Meet the Spicy Riderz, the Boise Bicycle Project’s self-named Youth Opportunity Team. These particular three have received at least 3 bikes each from our programs in the last 6 years, they’ve become staples at the shop, and what’s really exciting is the journey unfolding in front of them/us (OUR COMMUNITY) tomorrow.
Monday was cold outside. Under 30 degrees in the shadows, and the wind was blowing hard. Hard enough to rip the homemade Martin Luther King Jr signs out of a few marchers hands. I intercepted the group at about the half way point between BSU and the Capitol steps. There was probably two hundred of them, most under 25 years old, most with protest posters shaking in the wind, most chanting loudly…
“Two! Four! Six! Eight! Idaho’s too great for hate!
Two! Four! Six! Eight! Idaho’s too great for hate!”
“Say it loud! Say it clear! Refugees are welcome here!
Say it loud! Say it clear! Refugees are welcome here!”
From the sidewalk I could see Ashilo’s neon green beanie bobbing up and down in the middle of the group. “Heck Yah!” I said out loud, and quickly squeezed through crowd to catch him.
He turned around with a big smile, “Hey Jimmy! Where’s Ned?” (Ned is beloved BBP’s shop dog).
“Oh I had to leave him at home. What’s your sign say dude?”
“Um, I don’t know, uh He had a dream I think. Why did you leave him at home?”
“I didn’t want him to get stepped on, plus he’d probably poop in the middle of the march!”
Ashilo laughed. “And everyone would step on it!”
Ashilo, his older sister, and several of his classmates from Garfield Elementary had ridden a school bus to BSU for the Martin Luther King Jr. Day March and Rally. They had arrived early to create hand drawn signs with magic markers and paint. Someone must have came prepared for the wind, because there was more than an abundance of duct tape on attaching the back of each sign to its supportive stick.
“He had a dream! Everyone is equal!”
“It’s always right to do what’s right.”
Those were the messages Ashilo, Sahrenna, and Sabinae carried on their signs as they marched toward the Capitol. As I walked along side, I couldn’t help but think how different their story was/is than mine.
Over the last several years I’ve gotten to know each of these kids, and I’ve had the privilege to witness the impact BBP’s bicycles have made in their lives. When I see the freedom and opportunity their bicycles have created, I am reminded of my own youth and my own journey, but the words on those signs and the words being chanted “…refugees are welcome here,” impact them in a very different and very direct way that I will never fully understand. The situation I was born into means I will never face the same barriers they’re confronted with every day. Their perspective is one that I will never truly experience.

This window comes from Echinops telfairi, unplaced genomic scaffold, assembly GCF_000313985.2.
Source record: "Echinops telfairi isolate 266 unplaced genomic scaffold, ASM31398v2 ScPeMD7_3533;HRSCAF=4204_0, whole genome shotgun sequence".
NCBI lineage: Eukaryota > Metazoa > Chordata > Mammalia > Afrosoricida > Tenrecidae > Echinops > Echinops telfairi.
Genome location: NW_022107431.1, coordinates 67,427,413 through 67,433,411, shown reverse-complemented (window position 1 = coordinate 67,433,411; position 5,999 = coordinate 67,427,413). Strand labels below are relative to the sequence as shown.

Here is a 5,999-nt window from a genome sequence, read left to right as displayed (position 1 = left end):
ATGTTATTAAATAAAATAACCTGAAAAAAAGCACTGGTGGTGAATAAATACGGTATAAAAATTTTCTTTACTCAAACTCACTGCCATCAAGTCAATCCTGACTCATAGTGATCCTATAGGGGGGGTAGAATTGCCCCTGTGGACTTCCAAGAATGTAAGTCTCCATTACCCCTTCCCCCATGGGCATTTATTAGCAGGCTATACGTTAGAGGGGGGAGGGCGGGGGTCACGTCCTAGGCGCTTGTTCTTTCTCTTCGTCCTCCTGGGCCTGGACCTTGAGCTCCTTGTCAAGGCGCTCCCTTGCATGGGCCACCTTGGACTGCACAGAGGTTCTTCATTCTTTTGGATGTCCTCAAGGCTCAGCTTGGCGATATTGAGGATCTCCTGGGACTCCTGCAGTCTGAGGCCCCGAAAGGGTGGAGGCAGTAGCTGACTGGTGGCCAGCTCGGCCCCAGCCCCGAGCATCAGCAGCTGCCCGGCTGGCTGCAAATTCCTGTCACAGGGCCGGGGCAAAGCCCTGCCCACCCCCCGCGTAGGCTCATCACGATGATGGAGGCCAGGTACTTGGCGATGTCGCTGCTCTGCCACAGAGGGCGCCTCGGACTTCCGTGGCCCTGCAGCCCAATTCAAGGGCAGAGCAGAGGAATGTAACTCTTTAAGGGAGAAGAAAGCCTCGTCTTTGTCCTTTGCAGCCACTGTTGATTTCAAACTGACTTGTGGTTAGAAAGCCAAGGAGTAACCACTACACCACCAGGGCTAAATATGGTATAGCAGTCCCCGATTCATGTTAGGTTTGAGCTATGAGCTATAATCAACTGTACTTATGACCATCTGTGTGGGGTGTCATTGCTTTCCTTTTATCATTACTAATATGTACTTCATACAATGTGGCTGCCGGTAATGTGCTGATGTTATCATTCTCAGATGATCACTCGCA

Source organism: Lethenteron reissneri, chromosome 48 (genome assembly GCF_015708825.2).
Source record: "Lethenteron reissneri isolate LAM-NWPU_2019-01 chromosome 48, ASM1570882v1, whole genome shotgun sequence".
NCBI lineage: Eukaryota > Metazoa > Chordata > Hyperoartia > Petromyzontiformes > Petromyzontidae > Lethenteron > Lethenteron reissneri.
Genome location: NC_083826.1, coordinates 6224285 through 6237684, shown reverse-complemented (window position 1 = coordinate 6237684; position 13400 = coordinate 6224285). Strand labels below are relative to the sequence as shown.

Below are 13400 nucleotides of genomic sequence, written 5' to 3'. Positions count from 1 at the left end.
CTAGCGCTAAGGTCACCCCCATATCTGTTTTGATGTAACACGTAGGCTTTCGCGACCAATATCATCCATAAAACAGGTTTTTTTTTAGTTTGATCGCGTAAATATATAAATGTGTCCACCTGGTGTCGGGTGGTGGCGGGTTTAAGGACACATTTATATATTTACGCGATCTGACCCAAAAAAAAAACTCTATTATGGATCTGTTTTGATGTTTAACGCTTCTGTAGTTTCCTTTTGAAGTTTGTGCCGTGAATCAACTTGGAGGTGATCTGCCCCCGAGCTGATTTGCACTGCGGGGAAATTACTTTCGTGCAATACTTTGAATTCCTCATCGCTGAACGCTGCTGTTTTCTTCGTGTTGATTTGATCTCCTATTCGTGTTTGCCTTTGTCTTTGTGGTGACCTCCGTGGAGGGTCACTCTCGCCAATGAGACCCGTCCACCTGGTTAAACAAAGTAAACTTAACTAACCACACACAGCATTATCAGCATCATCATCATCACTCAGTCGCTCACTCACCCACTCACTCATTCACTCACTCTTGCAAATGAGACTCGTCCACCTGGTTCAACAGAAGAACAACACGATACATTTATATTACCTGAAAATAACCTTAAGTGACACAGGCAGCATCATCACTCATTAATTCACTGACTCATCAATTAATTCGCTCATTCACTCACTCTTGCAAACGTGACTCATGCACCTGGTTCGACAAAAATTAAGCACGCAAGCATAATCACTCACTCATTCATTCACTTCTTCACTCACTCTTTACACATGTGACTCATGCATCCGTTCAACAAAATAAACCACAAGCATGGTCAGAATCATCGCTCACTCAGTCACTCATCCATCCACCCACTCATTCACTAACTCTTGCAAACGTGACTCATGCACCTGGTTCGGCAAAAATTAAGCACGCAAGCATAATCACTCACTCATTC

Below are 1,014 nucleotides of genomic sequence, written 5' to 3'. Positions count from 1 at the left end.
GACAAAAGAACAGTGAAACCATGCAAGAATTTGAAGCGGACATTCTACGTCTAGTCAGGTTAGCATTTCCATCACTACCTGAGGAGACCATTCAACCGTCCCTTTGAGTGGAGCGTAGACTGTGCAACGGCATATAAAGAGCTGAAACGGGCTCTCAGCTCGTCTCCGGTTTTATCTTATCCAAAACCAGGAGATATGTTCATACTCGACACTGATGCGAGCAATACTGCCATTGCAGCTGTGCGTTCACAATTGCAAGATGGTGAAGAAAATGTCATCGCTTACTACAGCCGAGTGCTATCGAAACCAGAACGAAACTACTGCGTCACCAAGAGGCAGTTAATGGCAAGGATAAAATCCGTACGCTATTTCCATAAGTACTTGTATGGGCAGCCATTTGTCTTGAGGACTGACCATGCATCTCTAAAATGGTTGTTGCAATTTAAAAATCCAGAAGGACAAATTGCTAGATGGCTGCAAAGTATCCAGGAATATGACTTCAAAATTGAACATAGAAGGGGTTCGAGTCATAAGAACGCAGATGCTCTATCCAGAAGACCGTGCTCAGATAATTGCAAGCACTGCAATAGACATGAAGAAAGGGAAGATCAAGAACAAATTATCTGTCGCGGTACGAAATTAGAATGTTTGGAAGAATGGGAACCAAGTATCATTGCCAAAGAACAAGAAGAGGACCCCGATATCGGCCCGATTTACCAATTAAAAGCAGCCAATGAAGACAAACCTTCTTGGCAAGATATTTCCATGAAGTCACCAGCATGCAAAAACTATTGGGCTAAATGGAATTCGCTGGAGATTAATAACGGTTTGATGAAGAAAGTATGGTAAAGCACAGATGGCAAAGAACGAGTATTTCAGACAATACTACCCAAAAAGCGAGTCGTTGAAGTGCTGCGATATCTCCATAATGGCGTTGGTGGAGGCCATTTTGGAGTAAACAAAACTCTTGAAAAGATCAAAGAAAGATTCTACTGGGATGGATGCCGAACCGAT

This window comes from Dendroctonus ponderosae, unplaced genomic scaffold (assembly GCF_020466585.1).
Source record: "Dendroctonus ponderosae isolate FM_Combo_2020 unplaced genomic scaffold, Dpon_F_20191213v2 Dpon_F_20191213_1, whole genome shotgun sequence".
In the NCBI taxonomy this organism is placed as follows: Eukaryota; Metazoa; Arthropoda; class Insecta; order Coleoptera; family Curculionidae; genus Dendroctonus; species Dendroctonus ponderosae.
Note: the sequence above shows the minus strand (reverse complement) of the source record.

There is opportunity captured in these photos, opportunity to a create a future brighter and stronger than Boise has ever seen, but only if that future includes an opportunity, a path, for these kids to be sitting at the planning and decision making table. Why? Because knowledge, hope, innovation, and strength are created through diversity of thought and shared understanding of the vast human experience. There is opportunity in these photos, but only if we, as a community, seek to understand it, demand it, and get involved in opening the door.
You can do that at the Boise Bicycle Project. You can gain understanding and help open doors. You can get involved with building a path of opportunity for ALL of Boise’s children by volunteering, by becoming a member, by applying for our Youth Coordinator position, by donating your unwanted bikes, by attending our Annual Impact Meeting on January 30th, and/or by sending us an email…
Subject Line: I want to get involved, but am not sure of the most effective way. Can you help?
Please take the first step in getting involved with BBP or another nonprofit trying to build a brighter future for our community. I you can take that step, our job is to provide a pathway for you to take the next and the next. And then the journey begins.